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Significant Growth Still Possible For Apple and Samsung? Will They Maintain Their Market Share?


 

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Is there significant growth still possible in the smartphone space for the big guys?

It is unlikely. The condition of the smartphone space, for anyone without a bias, should be apparent. The writing is on the wall.


If we assess the last 3 to 4 years of smartphone releases by the big players (Apple and Samsung), the increase in the utility per model has been very limited. This is the fundamental problem that the 'old order main players' are struggling with (see: So, the iPhone Is Still Hot, right? What Does the Data Tell Us?).


An increase in utility, simplistically, means a significant improvement in functionality; for example, arguably, the functionality of iPhone 11 is not very different from iPhone 12 Pro; this means that the marginal improvement in functionality, or utility, is minimal.



For a non-enthusiast, average user, the difference between the functionality of an iPhone 11 and an iPhone 12 Pro is insignificant, and this condition is reflected by the sales volume of the recent iPhone models, the sales volume never reached the level of iPhone 6’s sales volume, and is on a continual declining trend.


Due to this inability to improve utility substantially, the competition, which a few years ago, had products that the big guys could scoff at, just like Steve Ballmer, Microsoft’s ex CEO, scoffed at the first iPhone, now are “at the gates of the castle.”


If we look at recent products of companies like Xiaomi, and other Chinese manufacturers, their rate of improvement and increase in utility to value ratio p.a. is significantly higher than Apple or Samsung. With their current rate of increase in utility, utility to cost ratio, and functionality being much higher than that of the big guys (see: Are Apple and Samsung Losing the Smartphone Market? 10 Years of Data Analyzed).


Just observing the long-term rates of improvement for smartphones produced by the Chinese manufacturers, compared to the big players, the inevitability of the rise of the Chinese manufacturers and the decline of the big players becomes obvious.


Ok, this line of reasoning may be logical, but what would be a realistic projection for the industry? When will this postulated decline occur?

It is not very far away. The decline is not more than 4 years away, and 4 years in the tech space is a very, very long time. The word decline here means a very significant decrease in market share and products sold. For Apple, the iPhone sales account for more than 40% of its total revenue. It is, thus, important to mention that for an intelligent investor, this question should be very important for making adjustments in her portfolio, presently for a significant ‘price readjustment event’ in the future.


Apple revenue by product
Apple's revenue by product. Source: Statistica


Recently, LG has put a hold on its smartphone division and is reported to be in talks with multiple companies to ‘offload’ its smartphone division. LG, of course, wouldn’t do so if its very large strategic analysis team assessed the prospects of the smartphone space as ‘rosy.’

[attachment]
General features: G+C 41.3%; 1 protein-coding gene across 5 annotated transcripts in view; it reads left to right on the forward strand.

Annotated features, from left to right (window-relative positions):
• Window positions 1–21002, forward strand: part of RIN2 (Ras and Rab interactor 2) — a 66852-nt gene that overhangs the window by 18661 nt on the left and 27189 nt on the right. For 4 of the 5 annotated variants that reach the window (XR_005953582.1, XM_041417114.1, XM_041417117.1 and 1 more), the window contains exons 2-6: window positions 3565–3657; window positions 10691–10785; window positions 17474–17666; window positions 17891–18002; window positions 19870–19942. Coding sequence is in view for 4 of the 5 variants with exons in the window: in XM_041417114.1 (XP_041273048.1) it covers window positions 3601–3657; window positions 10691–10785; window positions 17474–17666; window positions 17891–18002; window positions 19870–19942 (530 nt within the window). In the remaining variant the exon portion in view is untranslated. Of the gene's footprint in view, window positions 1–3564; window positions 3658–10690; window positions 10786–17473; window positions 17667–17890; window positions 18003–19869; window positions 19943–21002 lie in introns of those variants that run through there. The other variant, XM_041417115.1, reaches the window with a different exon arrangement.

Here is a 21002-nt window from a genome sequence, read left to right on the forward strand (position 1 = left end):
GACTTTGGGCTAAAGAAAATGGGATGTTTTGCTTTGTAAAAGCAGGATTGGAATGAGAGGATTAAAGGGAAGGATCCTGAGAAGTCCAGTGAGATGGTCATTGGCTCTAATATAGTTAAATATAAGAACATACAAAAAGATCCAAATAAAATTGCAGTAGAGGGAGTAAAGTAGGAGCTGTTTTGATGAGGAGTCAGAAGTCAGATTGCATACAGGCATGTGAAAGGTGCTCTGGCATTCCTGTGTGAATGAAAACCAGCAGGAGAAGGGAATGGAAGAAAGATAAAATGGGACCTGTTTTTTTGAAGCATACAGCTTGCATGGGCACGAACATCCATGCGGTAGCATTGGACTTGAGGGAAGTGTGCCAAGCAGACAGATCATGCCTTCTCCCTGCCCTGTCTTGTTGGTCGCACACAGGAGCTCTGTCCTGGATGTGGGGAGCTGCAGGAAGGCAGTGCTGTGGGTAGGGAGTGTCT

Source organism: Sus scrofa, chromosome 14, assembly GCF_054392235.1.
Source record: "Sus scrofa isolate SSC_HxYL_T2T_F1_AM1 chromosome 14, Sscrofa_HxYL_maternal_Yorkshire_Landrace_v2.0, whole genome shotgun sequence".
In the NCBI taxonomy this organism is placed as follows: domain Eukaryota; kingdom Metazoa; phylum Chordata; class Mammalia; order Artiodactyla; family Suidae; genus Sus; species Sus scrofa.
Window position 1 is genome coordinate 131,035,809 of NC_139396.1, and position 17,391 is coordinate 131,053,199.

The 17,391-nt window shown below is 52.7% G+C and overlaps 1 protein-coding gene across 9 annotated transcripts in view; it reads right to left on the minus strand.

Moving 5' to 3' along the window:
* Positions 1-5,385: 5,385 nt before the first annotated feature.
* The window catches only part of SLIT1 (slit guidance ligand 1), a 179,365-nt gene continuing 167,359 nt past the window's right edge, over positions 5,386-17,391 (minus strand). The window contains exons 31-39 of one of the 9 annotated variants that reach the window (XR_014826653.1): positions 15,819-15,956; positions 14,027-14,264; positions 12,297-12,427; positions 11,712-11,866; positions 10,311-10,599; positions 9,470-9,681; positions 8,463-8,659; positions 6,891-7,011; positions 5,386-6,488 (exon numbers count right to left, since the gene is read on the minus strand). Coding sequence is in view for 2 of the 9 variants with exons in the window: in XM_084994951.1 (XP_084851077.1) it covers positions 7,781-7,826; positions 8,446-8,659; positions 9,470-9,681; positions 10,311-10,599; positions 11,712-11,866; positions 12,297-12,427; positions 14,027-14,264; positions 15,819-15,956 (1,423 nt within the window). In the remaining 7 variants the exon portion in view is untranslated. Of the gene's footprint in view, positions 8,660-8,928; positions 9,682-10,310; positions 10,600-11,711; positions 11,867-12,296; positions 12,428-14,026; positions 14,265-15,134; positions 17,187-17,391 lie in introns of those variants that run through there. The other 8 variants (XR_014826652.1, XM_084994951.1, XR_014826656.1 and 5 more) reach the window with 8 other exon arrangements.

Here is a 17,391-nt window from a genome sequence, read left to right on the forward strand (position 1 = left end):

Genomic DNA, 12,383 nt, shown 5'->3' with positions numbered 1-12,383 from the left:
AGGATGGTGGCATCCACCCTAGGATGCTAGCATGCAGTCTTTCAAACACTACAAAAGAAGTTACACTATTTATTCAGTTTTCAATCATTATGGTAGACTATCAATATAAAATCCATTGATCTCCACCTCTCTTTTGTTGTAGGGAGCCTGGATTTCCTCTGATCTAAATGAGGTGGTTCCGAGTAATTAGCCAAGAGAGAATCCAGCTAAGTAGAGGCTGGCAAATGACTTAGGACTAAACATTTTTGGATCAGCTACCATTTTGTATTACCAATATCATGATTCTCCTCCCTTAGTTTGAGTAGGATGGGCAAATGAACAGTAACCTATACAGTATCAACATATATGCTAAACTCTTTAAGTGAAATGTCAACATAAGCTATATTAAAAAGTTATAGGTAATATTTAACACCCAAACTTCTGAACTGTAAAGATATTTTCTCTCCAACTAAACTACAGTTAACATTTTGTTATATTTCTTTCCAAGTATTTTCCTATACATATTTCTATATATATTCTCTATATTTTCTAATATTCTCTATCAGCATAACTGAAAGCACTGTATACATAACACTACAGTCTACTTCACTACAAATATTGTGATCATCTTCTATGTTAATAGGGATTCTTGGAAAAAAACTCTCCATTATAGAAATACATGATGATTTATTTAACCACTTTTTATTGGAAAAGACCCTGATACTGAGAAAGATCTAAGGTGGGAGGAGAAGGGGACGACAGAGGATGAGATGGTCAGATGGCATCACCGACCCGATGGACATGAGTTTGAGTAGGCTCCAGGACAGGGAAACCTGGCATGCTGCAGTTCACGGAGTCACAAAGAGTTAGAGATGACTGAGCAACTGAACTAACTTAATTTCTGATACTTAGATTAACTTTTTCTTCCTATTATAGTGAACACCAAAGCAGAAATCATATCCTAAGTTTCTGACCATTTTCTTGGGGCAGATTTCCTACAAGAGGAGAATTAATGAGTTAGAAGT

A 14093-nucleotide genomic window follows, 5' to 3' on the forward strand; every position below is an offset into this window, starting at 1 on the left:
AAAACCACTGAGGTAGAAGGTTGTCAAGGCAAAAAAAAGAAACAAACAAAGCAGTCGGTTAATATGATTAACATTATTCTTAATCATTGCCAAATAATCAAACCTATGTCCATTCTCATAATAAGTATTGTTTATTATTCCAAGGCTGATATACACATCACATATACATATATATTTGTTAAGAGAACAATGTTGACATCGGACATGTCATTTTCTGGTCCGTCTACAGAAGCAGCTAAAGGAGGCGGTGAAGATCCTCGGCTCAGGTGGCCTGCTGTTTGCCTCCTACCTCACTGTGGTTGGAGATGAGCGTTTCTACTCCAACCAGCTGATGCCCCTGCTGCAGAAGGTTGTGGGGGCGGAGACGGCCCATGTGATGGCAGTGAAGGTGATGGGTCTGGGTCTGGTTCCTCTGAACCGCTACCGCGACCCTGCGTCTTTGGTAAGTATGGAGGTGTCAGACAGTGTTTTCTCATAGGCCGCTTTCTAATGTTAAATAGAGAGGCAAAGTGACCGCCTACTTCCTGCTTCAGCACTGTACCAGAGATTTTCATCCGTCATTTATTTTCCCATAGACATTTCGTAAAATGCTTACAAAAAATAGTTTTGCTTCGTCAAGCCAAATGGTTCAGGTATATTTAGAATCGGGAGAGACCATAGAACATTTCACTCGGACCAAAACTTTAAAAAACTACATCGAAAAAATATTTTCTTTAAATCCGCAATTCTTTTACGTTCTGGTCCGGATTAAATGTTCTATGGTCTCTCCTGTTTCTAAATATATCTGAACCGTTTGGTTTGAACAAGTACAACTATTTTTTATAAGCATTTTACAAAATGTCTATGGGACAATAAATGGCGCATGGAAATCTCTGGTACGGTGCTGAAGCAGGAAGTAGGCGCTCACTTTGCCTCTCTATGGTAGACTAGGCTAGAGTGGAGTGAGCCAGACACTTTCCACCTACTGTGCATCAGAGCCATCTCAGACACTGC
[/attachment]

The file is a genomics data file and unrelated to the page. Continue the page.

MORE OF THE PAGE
Is this decline very likely, or is there a possibility that one of the big guys will make a ‘Rocky’ like comeback?


There is a possibility that one of the big guys makes a Rocky like comeback, but that ‘comeback innovation,’ most likely, would not be a smartphone as we know it. It would be a technology primarily based on the functionality that a smartphone provides; however, it would be a radically different product, for example, smart glasses, or something that we can’t envisage presently.


To reiterate, it would be a product classified as a ‘cycle-restarter,’ as per the ‘creative destruction’ process, postulated by Schumpeter (see: The "Creative Destruction" Process, What Is It and What It Means for Apple, Amazon, Facebook & Tesla) The ‘Creative destruction’ process theory, primarily, states that an innovator firm creates a product, service, or process that is radically different from what’s available in the market; this advantage provides the innovator firm a significant competitive advantage (like Apple with the first iPhone).


However, in the second stage, like bees, the competition, observing the innovator firm making high economic profits, ‘swarm,’ to imitate the success of the innovator firm. While many fail, just like in the smartphone space, some, over time, succeed in replicating the innovator firm, or even performing better than the innovator firm; positive economic profits, over time, thus, are eliminated with the increased competition.


The cycle can be restarted, nonetheless, with innovation and if the big guys manage to innovate out of the current stagnation, they will remain ‘in the castle’ and prevent being ‘dethroned.’


We must, nevertheless, not discount the emergent capabilities of the new key players that have emerged in the smartphone space, players like Xiaomi, Vivo, and Oppo. It is very likely that the cycle may be restarted by them, instead of the big guys. In that case . . . well, that case is not worth elaborating again for an intelligent audience. Another possibility is that a company, not presently in the smartphone space, like Microsoft or Amazon, restart the process. Presently, we cannot make any assumptions about this.


Currently, the risk attached with the big guys is very high, and now is the time to make readjustments in the portfolio, before a major ‘price readjustment event.’

The critical risk triggers for those intending to hold their positions would be mergers, acquisitions, or alliances in the smartphone space. We might see more subtle ‘offloading’ of certain elements in the smartphone divisions of the big guys as well.



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